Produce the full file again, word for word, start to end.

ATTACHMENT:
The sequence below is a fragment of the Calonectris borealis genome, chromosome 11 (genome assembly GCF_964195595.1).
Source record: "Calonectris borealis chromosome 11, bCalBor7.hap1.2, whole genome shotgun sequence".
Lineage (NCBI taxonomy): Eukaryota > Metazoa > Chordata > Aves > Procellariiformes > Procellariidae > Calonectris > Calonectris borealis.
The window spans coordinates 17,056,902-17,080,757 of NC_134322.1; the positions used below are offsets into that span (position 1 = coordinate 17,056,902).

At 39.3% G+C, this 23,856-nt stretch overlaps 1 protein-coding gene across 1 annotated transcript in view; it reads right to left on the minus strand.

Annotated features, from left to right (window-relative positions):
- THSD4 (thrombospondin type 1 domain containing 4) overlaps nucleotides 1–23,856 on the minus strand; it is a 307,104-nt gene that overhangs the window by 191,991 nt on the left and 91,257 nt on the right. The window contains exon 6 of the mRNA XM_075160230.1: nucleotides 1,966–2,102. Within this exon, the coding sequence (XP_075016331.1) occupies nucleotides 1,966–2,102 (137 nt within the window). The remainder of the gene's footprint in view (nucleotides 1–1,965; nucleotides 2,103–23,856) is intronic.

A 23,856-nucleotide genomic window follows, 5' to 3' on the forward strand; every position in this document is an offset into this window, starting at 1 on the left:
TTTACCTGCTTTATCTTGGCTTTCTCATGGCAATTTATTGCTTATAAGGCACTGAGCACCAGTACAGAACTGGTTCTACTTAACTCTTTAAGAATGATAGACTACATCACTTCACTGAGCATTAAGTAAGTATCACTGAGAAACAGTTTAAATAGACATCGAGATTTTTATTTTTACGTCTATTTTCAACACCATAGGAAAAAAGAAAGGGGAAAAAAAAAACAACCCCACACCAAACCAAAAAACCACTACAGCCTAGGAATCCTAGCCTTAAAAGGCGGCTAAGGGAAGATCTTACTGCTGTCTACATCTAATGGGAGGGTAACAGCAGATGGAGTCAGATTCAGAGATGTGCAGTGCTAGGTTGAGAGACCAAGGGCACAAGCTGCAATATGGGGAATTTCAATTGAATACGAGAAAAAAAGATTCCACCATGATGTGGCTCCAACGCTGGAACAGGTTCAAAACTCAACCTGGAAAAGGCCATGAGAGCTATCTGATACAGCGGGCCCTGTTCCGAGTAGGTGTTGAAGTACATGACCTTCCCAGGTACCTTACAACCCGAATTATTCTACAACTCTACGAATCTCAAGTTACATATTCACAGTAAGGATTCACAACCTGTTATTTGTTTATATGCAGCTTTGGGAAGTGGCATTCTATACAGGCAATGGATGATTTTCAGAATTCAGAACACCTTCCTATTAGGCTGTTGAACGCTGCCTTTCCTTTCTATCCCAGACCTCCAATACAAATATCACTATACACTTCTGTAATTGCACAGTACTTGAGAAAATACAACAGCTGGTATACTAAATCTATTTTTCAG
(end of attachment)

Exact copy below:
The sequence below is a fragment of the Calonectris borealis genome, chromosome 11 (genome assembly GCF_964195595.1).
Source record: "Calonectris borealis chromosome 11, bCalBor7.hap1.2, whole genome shotgun sequence".
Lineage (NCBI taxonomy): Eukaryota > Metazoa > Chordata > Aves > Procellariiformes > Procellariidae > Calonectris > Calonectris borealis.
The window spans coordinates 17,056,902-17,080,757 of NC_134322.1; the positions used below are offsets into that span (position 1 = coordinate 17,056,902).

At 39.3% G+C, this 23,856-nt stretch overlaps 1 protein-coding gene across 1 annotated transcript in view; it reads right to left on the minus strand.

Annotated features, from left to right (window-relative positions):
- THSD4 (thrombospondin type 1 domain containing 4) overlaps nucleotides 1–23,856 on the minus strand; it is a 307,104-nt gene that overhangs the window by 191,991 nt on the left and 91,257 nt on the right. The window contains exon 6 of the mRNA XM_075160230.1: nucleotides 1,966–2,102. Within this exon, the coding sequence (XP_075016331.1) occupies nucleotides 1,966–2,102 (137 nt within the window). The remainder of the gene's footprint in view (nucleotides 1–1,965; nucleotides 2,103–23,856) is intronic.

A 23,856-nucleotide genomic window follows, 5' to 3' on the forward strand; every position in this document is an offset into this window, starting at 1 on the left:
TTTACCTGCTTTATCTTGGCTTTCTCATGGCAATTTATTGCTTATAAGGCACTGAGCACCAGTACAGAACTGGTTCTACTTAACTCTTTAAGAATGATAGACTACATCACTTCACTGAGCATTAAGTAAGTATCACTGAGAAACAGTTTAAATAGACATCGAGATTTTTATTTTTACGTCTATTTTCAACACCATAGGAAAAAAGAAAGGGGAAAAAAAAAACAACCCCACACCAAACCAAAAAACCACTACAGCCTAGGAATCCTAGCCTTAAAAGGCGGCTAAGGGAAGATCTTACTGCTGTCTACATCTAATGGGAGGGTAACAGCAGATGGAGTCAGATTCAGAGATGTGCAGTGCTAGGTTGAGAGACCAAGGGCACAAGCTGCAATATGGGGAATTTCAATTGAATACGAGAAAAAAAGATTCCACCATGATGTGGCTCCAACGCTGGAACAGGTTCAAAACTCAACCTGGAAAAGGCCATGAGAGCTATCTGATACAGCGGGCCCTGTTCCGAGTAGGTGTTGAAGTACATGACCTTCCCAGGTACCTTACAACCCGAATTATTCTACAACTCTACGAATCTCAAGTTACATATTCACAGTAAGGATTCACAACCTGTTATTTGTTTATATGCAGCTTTGGGAAGTGGCATTCTATACAGGCAATGGATGATTTTCAGAATTCAGAACACCTTCCTATTAGGCTGTTGAACGCTGCCTTTCCTTTCTATCCCAGACCTCCAATACAAATATCACTATACACTTCTGTAATTGCACAGTACTTGAGAAAATACAACAGCTGGTATACTAAATCTATTTTTCAG